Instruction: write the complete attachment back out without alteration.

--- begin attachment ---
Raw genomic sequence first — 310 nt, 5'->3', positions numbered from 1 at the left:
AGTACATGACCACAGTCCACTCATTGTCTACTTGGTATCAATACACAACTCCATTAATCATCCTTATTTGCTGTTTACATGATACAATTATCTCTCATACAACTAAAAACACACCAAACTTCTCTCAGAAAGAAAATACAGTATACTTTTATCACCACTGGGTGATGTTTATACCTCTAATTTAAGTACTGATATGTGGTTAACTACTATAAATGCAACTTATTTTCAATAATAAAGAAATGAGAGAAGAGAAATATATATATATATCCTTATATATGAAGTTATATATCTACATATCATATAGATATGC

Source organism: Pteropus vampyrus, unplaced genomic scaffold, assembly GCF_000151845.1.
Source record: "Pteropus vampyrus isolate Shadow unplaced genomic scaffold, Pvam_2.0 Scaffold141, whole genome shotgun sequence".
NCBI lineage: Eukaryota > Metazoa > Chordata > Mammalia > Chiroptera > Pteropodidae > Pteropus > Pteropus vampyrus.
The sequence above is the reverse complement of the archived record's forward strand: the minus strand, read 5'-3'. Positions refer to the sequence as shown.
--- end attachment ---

Raw genomic sequence first — 310 nt, 5'->3', positions numbered from 1 at the left:
AGTACATGACCACAGTCCACTCATTGTCTACTTGGTATCAATACACAACTCCATTAATCATCCTTATTTGCTGTTTACATGATACAATTATCTCTCATACAACTAAAAACACACCAAACTTCTCTCAGAAAGAAAATACAGTATACTTTTATCACCACTGGGTGATGTTTATACCTCTAATTTAAGTACTGATATGTGGTTAACTACTATAAATGCAACTTATTTTCAATAATAAAGAAATGAGAGAAGAGAAATATATATATATATCCTTATATATGAAGTTATATATCTACATATCATATAGATATGC

Source organism: Pteropus vampyrus, unplaced genomic scaffold, assembly GCF_000151845.1.
Source record: "Pteropus vampyrus isolate Shadow unplaced genomic scaffold, Pvam_2.0 Scaffold141, whole genome shotgun sequence".
NCBI lineage: Eukaryota > Metazoa > Chordata > Mammalia > Chiroptera > Pteropodidae > Pteropus > Pteropus vampyrus.
The sequence above is the reverse complement of the archived record's forward strand: the minus strand, read 5'-3'. Positions refer to the sequence as shown.